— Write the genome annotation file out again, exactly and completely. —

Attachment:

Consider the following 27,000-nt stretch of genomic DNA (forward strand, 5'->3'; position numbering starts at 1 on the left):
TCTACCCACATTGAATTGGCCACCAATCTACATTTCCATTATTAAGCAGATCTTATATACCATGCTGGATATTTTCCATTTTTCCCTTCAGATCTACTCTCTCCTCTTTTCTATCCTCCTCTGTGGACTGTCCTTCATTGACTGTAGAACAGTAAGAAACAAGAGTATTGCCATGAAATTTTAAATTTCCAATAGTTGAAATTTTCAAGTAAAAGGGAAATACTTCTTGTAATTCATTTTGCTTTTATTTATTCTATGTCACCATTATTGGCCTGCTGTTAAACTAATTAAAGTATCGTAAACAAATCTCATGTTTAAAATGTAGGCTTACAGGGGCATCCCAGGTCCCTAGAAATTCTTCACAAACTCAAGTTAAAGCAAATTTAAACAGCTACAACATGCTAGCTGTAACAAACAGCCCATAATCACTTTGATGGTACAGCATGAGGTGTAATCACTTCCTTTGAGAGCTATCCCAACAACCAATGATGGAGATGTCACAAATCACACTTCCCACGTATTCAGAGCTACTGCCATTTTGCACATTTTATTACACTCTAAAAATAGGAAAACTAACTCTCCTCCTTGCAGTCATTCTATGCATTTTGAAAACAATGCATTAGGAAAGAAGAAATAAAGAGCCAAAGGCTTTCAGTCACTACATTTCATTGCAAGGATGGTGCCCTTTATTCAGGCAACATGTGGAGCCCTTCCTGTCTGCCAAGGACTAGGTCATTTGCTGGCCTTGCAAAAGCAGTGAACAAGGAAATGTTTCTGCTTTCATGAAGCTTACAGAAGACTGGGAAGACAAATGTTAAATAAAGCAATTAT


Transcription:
Consider the following 27,000-nt stretch of genomic DNA (forward strand, 5'->3'; position numbering starts at 1 on the left):
TCTACCCACATTGAATTGGCCACCAATCTACATTTCCATTATTAAGCAGATCTTATATACCATGCTGGATATTTTCCATTTTTCCCTTCAGATCTACTCTCTCCTCTTTTCTATCCTCCTCTGTGGACTGTCCTTCATTGACTGTAGAACAGTAAGAAACAAGAGTATTGCCATGAAATTTTAAATTTCCAATAGTTGAAATTTTCAAGTAAAAGGGAAATACTTCTTGTAATTCATTTTGCTTTTATTTATTCTATGTCACCATTATTGGCCTGCTGTTAAACTAATTAAAGTATCGTAAACAAATCTCATGTTTAAAATGTAGGCTTACAGGGGCATCCCAGGTCCCTAGAAATTCTTCACAAACTCAAGTTAAAGCAAATTTAAACAGCTACAACATGCTAGCTGTAACAAACAGCCCATAATCACTTTGATGGTACAGCATGAGGTGTAATCACTTCCTTTGAGAGCTATCCCAACAACCAATGATGGAGATGTCACAAATCACACTTCCCACGTATTCAGAGCTACTGCCATTTTGCACATTTTATTACACTCTAAAAATAGGAAAACTAACTCTCCTCCTTGCAGTCATTCTATGCATTTTGAAAACAATGCATTAGGAAAGAAGAAATAAAGAGCCAAAGGCTTTCAGTCACTACATTTCATTGCAAGGATGGTGCCCTTTATTCAGGCAACATGTGGAGCCCTTCCTGTCTGCCAAGGACTAGGTCATTTGCTGGCCTTGCAAAAGCAGTGAACAAGGAAATGTTTCTGCTTTCATGAAGCTTACAGAAGACTGGGAAGACAAATGTTAAATAAAGCAATTAT